Hypothetical Influenza Test Performance Prevalence = 1.0% Disease Test Sensitivity = 19/20 = 95.0% Specificity = 1900/1980 = 96.0% Predictive Value Positive (PVP) = 19/99 = 19.2% Predictive Value Negative (PVN) = 1900/1901 = 99.9%
Suggested Algorithm for Test Interpretation Positive rapid influenza test result: Is there culture-confirmed influenza in your state? Is your test PVP likely to be acceptable? If answers to both questions are YES: report result. If > 1 answer is NO: qualify result & submit specimen for culture confirmation. Negative rapid influenza test result: Are you at peak influenza season? Is your PVN likely to be less than acceptable? If answers to the above questions are YES: qualify result & submit specimen for culture confirmation. If answers to the above questions are NO: report result.
Summary Increase PVP by testing during periods of high prevalence. Utilize laboratory and/or surveillance data to estimate prevalence & predictive values and optimize testing. Recognize value of PVN & negative result. Confirm out-of-season & early-season positives. Confirm peak-season negatives as needed. Provide clinicians with understanding of limitations of test results and predictive values.
Vaccine for the 2002 Influenza Season –The trivalent influenza vaccine prepared for the 2002 season includes A/Moscow/10/99 (H 3 N 2 ) A/New Caledonia/20/99 (H 1 N 1 ) B/Hong Kong/330/01
Preventing Influenza Complications Complications in children Complications in the elderly Rapid Diagnosis Antiviral Treatments
Complications in Children Review of ICD9 data from a large insurance plan Over 10,000 children (0-14 years) diagnosed with influenza Tonsillitis, nasopharyngitis, laryngitis, sinusitis, tracheitis, and otitis media 24% developed complications, mostly otitis media These lead to at least 1 additional office visit, and antibiotic prescriptions in 62% of cases (only 25% in uncomplicated cases)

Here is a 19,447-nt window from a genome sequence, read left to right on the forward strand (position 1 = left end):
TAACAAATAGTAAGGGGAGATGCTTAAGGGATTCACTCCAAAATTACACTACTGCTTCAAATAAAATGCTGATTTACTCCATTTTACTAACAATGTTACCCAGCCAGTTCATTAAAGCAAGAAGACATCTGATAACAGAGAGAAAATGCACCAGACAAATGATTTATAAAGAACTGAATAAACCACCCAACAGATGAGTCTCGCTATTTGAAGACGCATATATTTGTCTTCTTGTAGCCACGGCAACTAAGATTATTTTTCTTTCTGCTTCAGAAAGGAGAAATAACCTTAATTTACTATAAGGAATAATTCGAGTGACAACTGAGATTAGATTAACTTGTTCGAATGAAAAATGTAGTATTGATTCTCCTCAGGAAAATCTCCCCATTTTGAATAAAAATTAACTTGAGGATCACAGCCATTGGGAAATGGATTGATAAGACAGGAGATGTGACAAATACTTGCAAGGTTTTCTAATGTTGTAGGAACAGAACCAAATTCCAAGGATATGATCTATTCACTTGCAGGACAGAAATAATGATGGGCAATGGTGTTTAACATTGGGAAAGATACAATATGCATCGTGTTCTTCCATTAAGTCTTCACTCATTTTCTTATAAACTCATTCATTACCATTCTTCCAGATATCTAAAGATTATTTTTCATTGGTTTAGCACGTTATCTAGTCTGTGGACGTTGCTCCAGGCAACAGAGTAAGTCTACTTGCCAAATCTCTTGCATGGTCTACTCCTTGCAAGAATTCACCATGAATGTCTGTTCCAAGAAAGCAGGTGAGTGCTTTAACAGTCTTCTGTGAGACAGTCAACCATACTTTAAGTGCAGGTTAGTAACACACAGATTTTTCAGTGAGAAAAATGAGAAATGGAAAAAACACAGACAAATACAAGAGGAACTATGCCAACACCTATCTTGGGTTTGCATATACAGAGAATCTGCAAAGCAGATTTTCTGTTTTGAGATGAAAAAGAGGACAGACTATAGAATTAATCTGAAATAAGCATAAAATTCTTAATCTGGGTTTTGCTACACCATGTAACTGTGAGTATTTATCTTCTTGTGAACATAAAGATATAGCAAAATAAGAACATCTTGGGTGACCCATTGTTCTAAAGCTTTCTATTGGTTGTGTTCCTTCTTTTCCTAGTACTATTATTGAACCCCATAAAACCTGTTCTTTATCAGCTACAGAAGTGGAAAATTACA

Vaccination and Otitis Media 133 children with previous history of OM During the next 4-6 weeks, 1/3 of vaccinated children developed OM, compared with >50% of the unvaccinated children
Otitis Media and Oseltamivir Children 1-12 years old with influenza, randomized oseltamivir(183) vs placebo(200) 5 days 12% of treated children developed OM, 21% of untreated. Duration and severity were longer and more severe in the untreated group Effect was seen for the 28 days the study was conducted.
Complications in the Elderly 500 elderly subjects (mean age 81) Oseltamivir vs. placebo 90% reduction in the incidence of influenza, in addition to that provided by vaccination Of those treated and developed influenza, only 1of 23 developed complications, compared with 7 of 23 who did not receive treatment
Transmission – Family Ties 415 subjects lived with someone having the flu, and 540 lived in households not having flu. 21% living in homes with flu became infected, where as only 6% of those not living with flu were infected. Household contacts are 3 times more likely to transmit influenza than contacts outside the home. Chemoprophylaxis
Anti-Viral Therapy Anti-viral compounds have been available for 30 years Until recently, most anti-viral therapeutics focus on diseases outside the general population. The effectiveness of antiviral therapy has become limited by viruses ability to mutate and become resistant. Introduction of first generation neuraminidase inhibitors allows for treatment of a disease affecting the general population.
Amatadine/Rimantadine Mode of action - inhibition of replication by interference with ion channel activity Effective against Influenza A only Can reduce severity and duration of illness CNS/GI side effects Resistance –By 5 - 7 days of therapy, 16 - 45% of isolates from treated patients may be resistant
Neuraminidase Inhibitors Relenza ® (Zanamivir) –Glaxo Wellcome –Inhaled Tamiflu (Oseltamivir phosphate) –Roche –Oral Mode of action - inhibition of replication by interference with neuraminidase activity
Neuraminidase Inhibitors Effective against Influenza A and B Can reduce severity and duration of illness Prophylactic use Slight GI side effects (Tamiflu) Resistance –Laboratory only - reduces viral infectivity –Potential for clinical resistance
Treatment: Time is IMPORTANT! Neuraminidase inhibitors are effective ONLY if given within 48 hours of onset 1,426 subjects randomized to receive oseltamivir or placebo 67% had CONFIRMED influenza infections Measured the time from onset of fever to the end of ALL symptoms Earlier the time to treatment, the shorter the duration of symptoms
Nursing Homes – Rimantadine vs. Zanamivir Vaccination may only be 60% effective 375 elderly residents of a nursing home were randomized to receive either rimantadine or inhaled zanamivir Lab confirmed influenza in 7% rimantadine treated, and 3 % in zanamivir treated 8/25 developed resistance to rimantadine, but no resistance developed to the NI